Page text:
Multiple Earth Grounds

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jcoghlan

Member
I have a situation where the electrical service is coming into the Main Panel of a facility where the Neutral, Safety Ground, and Earth Ground are all bonded together. So far so good... However, there is a branch circuit feeding out from the main approximately 100 yards to an outbuilding. While the Neutral and Grounds are not bonded there, the power user has established a separate Earth Ground reference at the outbuilding where he has connected the Ground conductors from Surge Suppressors to the separate Earth Ground. The two Earth Grounds are not bonded together. I know that I have a potentially serious Ground Loop issue here. So, while it is obvious this is not a true single point Grounding configuration, My question is; Does this particular Earth Ground configuration violate NEC?
 

iwire

Moderator
Staff member
Location
Massachusetts
The feeder to the separate building, does it contain hots, neutral and grounding conductors back to the main panel?
 

Dennis Alwon

Moderator
Staff member
Location
Chapel Hill, NC
Occupation
Electrical Contractor
The neutrals and grounds need to be bonded at that separate structure if it does not have an EGC in the feeder. You said hot and neutral???? One hot wire?
 

lauraj

Senior Member
Location
Portland, Oregon
If it is indeed just a branch circuit feeding the building, single hot and neutral, no equipment ground, you may not establish your own equipment ground at the building. If there is then a ground fault, there is no ground path back to the panel to trip the breaker. All receptacles should be ungrounded receptacles, or protected by a GFCI and marked as ungrounded.
 

jxofaltrds

Senior Member
Location
Mike P. Columbus Ohio
Occupation
ESI
If it is indeed just a branch circuit feeding the building, single hot and neutral, no equipment ground, you may not establish your own equipment ground at the building. If there is then a ground fault, there is no ground path back to the panel to trip the breaker. All receptacles should be ungrounded receptacles, or protected by a GFCI and marked as ungrounded.
You have lost me. Could you re-explain this?
 

jcoghlan

Member
Thanks to all for the responses to my question thus far.

I gathered more information since my original post. So, let me elaborate a little further. Keep in mind that while this will not be easy to explain, I will do my best to paint the picture as clearly as possible.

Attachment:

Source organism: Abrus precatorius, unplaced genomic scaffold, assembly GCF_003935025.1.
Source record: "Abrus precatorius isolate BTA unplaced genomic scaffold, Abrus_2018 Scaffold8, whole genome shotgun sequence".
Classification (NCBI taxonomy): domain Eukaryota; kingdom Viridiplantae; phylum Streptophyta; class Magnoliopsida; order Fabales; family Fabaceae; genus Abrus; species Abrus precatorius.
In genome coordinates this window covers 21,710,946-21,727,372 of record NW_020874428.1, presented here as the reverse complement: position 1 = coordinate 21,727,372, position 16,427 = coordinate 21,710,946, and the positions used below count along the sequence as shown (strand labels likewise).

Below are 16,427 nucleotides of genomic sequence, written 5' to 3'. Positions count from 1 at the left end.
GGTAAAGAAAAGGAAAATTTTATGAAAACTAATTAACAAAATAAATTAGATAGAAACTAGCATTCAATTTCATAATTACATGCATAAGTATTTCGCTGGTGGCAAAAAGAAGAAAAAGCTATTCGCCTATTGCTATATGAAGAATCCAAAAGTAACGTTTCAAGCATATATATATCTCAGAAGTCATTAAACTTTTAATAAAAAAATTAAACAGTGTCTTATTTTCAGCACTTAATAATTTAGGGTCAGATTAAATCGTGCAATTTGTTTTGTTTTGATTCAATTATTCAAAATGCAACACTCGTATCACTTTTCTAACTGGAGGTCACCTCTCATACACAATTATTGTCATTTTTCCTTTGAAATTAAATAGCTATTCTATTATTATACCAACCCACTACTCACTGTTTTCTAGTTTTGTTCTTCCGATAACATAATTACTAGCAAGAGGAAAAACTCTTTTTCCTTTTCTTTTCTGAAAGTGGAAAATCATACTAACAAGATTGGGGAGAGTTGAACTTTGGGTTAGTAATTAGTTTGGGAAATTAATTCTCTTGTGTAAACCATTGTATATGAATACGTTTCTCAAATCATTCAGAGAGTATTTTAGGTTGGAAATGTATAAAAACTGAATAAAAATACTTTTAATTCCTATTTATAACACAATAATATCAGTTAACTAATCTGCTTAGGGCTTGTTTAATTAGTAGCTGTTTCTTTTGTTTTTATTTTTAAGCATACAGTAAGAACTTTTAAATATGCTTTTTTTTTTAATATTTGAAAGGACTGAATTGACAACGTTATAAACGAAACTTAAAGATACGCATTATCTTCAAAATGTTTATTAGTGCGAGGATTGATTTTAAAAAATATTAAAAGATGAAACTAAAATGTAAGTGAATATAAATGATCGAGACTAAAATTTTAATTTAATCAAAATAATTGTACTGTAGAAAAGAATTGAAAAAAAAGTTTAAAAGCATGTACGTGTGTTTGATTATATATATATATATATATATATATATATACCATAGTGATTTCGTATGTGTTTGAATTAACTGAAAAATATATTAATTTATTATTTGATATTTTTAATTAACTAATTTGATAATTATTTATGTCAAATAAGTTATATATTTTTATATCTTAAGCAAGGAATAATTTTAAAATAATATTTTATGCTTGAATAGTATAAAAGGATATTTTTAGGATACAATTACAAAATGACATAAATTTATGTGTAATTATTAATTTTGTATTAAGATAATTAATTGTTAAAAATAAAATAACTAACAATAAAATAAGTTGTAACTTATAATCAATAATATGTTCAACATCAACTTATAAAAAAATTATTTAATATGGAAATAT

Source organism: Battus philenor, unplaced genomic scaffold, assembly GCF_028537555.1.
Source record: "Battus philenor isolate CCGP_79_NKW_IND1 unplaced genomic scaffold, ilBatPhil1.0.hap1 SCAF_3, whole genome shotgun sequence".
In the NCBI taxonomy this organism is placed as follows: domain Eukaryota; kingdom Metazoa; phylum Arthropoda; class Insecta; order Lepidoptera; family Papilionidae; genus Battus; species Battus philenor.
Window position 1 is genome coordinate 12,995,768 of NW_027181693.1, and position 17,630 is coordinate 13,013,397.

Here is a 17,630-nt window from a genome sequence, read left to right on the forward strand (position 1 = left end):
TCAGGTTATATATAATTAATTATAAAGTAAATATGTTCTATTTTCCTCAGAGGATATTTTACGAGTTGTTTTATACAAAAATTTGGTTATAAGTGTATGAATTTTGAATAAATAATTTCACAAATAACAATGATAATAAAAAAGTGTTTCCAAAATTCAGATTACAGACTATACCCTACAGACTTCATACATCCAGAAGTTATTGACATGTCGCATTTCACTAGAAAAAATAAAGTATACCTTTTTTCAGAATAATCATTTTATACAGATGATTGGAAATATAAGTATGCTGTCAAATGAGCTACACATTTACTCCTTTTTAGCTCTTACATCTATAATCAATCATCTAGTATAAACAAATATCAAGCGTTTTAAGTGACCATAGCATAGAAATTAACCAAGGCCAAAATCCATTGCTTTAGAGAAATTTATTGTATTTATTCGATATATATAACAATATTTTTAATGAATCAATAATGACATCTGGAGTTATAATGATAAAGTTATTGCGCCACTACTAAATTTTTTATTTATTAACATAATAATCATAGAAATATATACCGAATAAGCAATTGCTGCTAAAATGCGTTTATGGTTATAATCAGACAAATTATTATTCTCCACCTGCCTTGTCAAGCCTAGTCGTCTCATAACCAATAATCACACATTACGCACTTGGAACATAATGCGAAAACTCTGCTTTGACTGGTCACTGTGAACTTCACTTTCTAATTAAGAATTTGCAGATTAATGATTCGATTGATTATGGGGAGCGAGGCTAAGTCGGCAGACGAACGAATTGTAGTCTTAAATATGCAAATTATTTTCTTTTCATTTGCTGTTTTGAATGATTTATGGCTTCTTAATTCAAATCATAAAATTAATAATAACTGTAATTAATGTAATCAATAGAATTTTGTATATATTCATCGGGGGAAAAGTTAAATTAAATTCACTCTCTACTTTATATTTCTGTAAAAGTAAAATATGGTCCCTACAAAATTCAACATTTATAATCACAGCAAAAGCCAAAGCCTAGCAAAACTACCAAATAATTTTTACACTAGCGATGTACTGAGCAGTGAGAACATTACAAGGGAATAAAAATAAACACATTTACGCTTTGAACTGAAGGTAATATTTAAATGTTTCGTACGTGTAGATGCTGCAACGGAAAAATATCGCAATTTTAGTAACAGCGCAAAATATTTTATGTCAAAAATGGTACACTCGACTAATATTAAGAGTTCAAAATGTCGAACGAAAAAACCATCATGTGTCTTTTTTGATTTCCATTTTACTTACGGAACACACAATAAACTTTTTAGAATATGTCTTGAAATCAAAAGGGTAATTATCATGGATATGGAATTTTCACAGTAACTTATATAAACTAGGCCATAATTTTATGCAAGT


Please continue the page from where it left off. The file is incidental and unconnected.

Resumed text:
To recap: there are 2 bldgs. A 120/240 split phase electrical service enters bldg A where the Neutral, Safety Ground, and Earth Ground are bonded together at the MAIN. From the Main; a circuit consisting of a single Phase conductor, the Neutral, and the Safety Ground are strung from bldg A some distance away to a sub panel at bldg B.

The Neutral and Grounds ARE NOT BONDED TOGETHER at bldg B.

However, the steel in bldg B is directly connected to a different Earth Ground than the steel in bldg A. While the two different Earth Grounds at the two bldgs ARE NOT BONDED TOGETHER, the Safety Ground coming from the N/G bond at the Main at bldg A is also bonded to the Earth Ground at bldg B.

Now, here is where things get interesting.

The Earth Ground at bldg B is a custom Ground System made up of an elaborate array of deeply driven interconnected Ground rods to form a Ground Ring around the bldg. Furthermore, the soil around bldg B has been chemically treated to lower the resistance between the Earth Ground System and the surrounding soil to enhance the bldg's immunity against a lightning strike.

On the other hand, the Earth Ground at bldg A consists of a single Ground rod planted in regular soil.

The inhabitants in bldg A have electrical devices installed at bldg A that appear to be collectively leaking approximately 1/3 amp of current to bldg A's Ground.

You can measure a 70 Vrms voltage potential between the Neutral and Ground at bldg A. That voltage goes away by disconnecting certain equpment loads at bldg A. Or, you can eliminate the N/G voltage at bldg A by isolating the Earth and Safety Grounds at bldg B.

It appears to me that the the electrical distribution is finding a lower impedance path from bldg A, through the Safety Ground running from bldgs A to B, to the enhanced Earth Ground reference at bldg B - as opposed to the Earth Ground established at bldg A. So, in effect, I'm thinking that the Neutral and Safety Ground at Bldg A are better bonded to the Earth Ground Reference at bldg B.

The problem is, the voltage on the Ground measured at bldg A appears to be causing that fancy Earth Ground System at bldg B to rapidly deteriorate by erosion.

The bottom line here is that I am not dealing with a true Single Point Ground System at this facility(s).

I know that.

And, I also know that I could bond the Neutral and Grounds together at bldg B, but I would violate the 2008 NEC by doing so. (Apparently this was the action taken by the bldg's owners prior to the advent of the 2008 code changes, when their electrical inspector dinged them for that practice).

It is my thought that the ideal solution would be to install an isolation transformer at bldg B to reestablish the N/G bonds at that location. But, the costs associated with doing so are prohibitive, unless there is a code violation that would encourage that action.

That is why I originally asked about NEC code violations that would be specific to the scenario described.

However, with all of that said, I'm open to any ideas that I can implement that would provide a cost effective solution to this problem.

Thank you.
 

Rick Christopherson

Senior Member
You can measure a 70 Vrms voltage potential between the Neutral and Ground at bldg A. That voltage goes away by disconnecting certain equpment loads at bldg A. Or, you can eliminate the N/G voltage at bldg A by isolating the Earth and Safety Grounds at bldg B.